Examining Identity

Examining Identity

This article has been written by Liam McAlary, a Years 7 – 12, VCE Legal Studies and VCE English Language Tutor at Learnmate. If you’re interested in private tutoring from Liam then please check out his page here.


Hello everyone, here is my article for August. I hope that you are all staying well during these unprecedented, historic and incredibly uncertain times. In spite of the pandemic, education must continue, and therefore so must my articles. This one will take a slightly deeper look at the concept of identity, which underpins the entirety of unit 4.

Across areas of study 1 and 2, unit 4 examines various elements of identity.

  • National identity (AOS 1, not this year due to COVID)
  • Cultural identities in Australia (primarily AOS 1)
  • Individual identity (AOS 2)
  • Identity as a member of group (AOS 2)
  • Variation according to age, gender, occupation, interests, aspirations, education, etc (AOS 2) (This is a separate dot point on the study design, although is heavily linked to individual and group identity)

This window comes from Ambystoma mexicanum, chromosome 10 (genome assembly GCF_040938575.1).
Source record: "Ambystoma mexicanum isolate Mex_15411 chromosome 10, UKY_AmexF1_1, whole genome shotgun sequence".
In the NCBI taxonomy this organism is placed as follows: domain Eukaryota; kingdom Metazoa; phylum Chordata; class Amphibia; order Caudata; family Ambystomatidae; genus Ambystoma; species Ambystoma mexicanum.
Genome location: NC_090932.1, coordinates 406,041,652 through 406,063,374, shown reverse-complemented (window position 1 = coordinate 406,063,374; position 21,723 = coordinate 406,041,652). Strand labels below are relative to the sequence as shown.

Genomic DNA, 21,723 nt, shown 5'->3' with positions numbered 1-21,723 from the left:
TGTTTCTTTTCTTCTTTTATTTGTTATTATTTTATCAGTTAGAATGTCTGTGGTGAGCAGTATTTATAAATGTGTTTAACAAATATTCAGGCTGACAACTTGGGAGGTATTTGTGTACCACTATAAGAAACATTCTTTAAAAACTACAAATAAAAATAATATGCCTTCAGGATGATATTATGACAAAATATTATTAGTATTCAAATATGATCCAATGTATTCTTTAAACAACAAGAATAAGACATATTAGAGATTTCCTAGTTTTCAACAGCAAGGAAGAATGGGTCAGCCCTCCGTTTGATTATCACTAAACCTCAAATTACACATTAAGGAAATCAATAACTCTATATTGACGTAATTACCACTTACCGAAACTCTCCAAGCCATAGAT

Cultural identities:

The main ways in which cultural identities are reflected in Australia (that are still assessable this year) are Aboriginal English (reflecting the identities of members of the indigenous community) and ethnolects, which reflect the identities that people hold as a result of their cultural background. I have written an article that discusses and analyses Aboriginal English in depth (https://learnmate.com.au/overview-of-aboriginal-english/?fbclid=IwAR03Q8jtmQExr22B521B7PaGL2WNFmVjZmq_2k0Qlz1SHYD_pYX943HDsdo).

Moreover, ethnolects generally reflect a cultural background which is non-English speaking, and there is, ‘a growing trend for Australian-born children to embrace their cultural heritage by using new Australian Ethnocultural dialects,’ (Felicity Cox). The Felicity Cox quote is very effective at demonstrating the significance of ethnolects reflecting their cultural identity.

Individual and group identities:

Many of the features that were discussed in unit 3, both formal and informal, are useful for discussing identity, both individual and group. Group identity is a very similar concept to in-group membership, which was discussed in unit 3, where a person’s belonging to a particular group, influences their language choices. One obvious example of language being used to reflect group identity is teenspeak, as the language features are unique to the group, so are able to promote inclusion among users, and can exclude others, thereby further fostering group identity.

Furthermore, jargon and colloquialisms specific to a certain interest also help to promote a user’s identity as someone in a particular occupation, or with particular interests.